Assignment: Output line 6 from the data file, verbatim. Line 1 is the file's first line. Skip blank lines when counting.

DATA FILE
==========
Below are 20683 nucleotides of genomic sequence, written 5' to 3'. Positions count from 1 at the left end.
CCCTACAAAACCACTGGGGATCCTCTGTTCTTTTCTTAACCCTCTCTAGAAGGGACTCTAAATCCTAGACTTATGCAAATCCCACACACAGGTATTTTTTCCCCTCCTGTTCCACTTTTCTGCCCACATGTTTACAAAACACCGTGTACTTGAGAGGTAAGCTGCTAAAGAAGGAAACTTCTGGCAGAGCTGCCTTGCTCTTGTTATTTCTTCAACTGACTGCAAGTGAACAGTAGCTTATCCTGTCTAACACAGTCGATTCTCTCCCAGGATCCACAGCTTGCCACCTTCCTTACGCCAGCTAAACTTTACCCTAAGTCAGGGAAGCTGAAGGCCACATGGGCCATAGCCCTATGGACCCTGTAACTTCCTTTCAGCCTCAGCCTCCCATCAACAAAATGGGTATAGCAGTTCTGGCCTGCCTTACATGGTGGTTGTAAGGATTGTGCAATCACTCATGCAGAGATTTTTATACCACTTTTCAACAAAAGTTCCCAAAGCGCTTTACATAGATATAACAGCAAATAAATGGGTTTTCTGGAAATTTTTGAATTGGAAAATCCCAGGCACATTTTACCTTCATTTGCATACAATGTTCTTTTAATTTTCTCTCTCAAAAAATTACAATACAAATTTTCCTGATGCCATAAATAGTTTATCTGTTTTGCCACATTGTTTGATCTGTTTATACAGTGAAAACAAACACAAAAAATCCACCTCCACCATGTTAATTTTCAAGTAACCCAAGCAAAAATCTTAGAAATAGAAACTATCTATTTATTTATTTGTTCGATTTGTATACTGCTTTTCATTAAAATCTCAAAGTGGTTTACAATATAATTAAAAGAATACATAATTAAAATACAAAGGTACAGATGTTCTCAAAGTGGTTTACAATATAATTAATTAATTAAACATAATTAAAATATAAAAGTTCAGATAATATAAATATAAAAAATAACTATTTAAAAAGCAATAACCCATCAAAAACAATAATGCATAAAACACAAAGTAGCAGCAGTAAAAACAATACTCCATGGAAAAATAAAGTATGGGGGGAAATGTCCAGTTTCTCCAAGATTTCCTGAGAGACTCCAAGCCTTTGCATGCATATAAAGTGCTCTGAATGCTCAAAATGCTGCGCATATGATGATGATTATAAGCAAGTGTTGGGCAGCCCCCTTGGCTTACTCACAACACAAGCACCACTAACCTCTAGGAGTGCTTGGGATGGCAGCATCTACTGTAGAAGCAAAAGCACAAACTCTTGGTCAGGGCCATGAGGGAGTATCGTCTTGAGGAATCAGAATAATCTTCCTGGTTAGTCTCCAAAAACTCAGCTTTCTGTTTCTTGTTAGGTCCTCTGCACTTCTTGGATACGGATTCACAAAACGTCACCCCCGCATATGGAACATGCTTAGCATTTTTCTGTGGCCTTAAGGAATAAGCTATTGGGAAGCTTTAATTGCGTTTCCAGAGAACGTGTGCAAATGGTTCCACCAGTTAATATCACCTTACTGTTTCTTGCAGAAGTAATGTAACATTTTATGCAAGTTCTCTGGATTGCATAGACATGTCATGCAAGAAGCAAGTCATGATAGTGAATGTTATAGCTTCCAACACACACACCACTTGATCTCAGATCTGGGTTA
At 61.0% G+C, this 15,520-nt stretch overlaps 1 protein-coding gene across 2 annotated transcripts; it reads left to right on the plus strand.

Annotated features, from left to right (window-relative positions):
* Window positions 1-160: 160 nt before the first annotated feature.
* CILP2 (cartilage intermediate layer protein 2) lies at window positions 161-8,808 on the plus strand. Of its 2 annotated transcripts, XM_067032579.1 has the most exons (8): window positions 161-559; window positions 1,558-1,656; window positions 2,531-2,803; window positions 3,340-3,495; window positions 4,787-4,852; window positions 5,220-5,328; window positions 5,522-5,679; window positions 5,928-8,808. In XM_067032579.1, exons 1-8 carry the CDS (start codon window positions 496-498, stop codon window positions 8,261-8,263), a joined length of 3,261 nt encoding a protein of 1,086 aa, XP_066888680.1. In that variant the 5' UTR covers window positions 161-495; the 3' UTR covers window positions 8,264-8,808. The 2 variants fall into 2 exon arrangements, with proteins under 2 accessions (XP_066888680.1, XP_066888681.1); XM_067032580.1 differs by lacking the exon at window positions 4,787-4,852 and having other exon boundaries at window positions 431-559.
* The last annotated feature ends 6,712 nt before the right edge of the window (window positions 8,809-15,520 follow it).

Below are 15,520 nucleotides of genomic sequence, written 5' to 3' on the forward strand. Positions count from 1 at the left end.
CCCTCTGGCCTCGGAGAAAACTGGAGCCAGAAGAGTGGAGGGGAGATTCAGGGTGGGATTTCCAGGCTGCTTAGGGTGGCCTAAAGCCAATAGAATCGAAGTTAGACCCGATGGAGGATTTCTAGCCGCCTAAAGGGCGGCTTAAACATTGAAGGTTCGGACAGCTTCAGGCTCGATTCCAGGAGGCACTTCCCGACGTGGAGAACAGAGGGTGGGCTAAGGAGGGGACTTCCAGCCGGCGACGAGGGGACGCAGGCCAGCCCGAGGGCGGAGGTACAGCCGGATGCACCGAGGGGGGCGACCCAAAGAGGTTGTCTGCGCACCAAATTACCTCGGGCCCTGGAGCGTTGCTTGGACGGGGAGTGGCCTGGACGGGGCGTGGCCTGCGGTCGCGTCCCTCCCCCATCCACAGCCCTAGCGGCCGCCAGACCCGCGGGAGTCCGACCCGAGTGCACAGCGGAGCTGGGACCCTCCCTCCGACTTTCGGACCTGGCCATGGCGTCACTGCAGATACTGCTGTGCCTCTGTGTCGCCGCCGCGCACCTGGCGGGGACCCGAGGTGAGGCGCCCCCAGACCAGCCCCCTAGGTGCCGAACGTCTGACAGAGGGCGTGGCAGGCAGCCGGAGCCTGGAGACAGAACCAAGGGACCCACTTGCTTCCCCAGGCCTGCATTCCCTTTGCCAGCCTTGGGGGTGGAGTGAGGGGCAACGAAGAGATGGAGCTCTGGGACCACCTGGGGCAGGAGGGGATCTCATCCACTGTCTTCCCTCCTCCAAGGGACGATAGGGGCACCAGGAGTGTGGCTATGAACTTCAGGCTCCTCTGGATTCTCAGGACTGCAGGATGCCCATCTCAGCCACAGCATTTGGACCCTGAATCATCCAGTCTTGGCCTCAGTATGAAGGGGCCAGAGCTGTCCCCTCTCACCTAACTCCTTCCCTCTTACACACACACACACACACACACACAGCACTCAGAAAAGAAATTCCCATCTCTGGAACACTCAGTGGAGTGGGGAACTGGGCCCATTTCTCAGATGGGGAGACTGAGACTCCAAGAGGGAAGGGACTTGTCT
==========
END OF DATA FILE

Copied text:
* CILP2 (cartilage intermediate layer protein 2) lies at window positions 161-8,808 on the plus strand. Of its 2 annotated transcripts, XM_067032579.1 has the most exons (8): window positions 161-559; window positions 1,558-1,656; window positions 2,531-2,803; window positions 3,340-3,495; window positions 4,787-4,852; window positions 5,220-5,328; window positions 5,522-5,679; window positions 5,928-8,808. In XM_067032579.1, exons 1-8 carry the CDS (start codon window positions 496-498, stop codon window positions 8,261-8,263), a joined length of 3,261 nt encoding a protein of 1,086 aa, XP_066888680.1. In that variant the 5' UTR covers window positions 161-495; the 3' UTR covers window positions 8,264-8,808. The 2 variants fall into 2 exon arrangements, with proteins under 2 accessions (XP_066888680.1, XP_066888681.1); XM_067032580.1 differs by lacking the exon at window positions 4,787-4,852 and having other exon boundaries at window positions 431-559.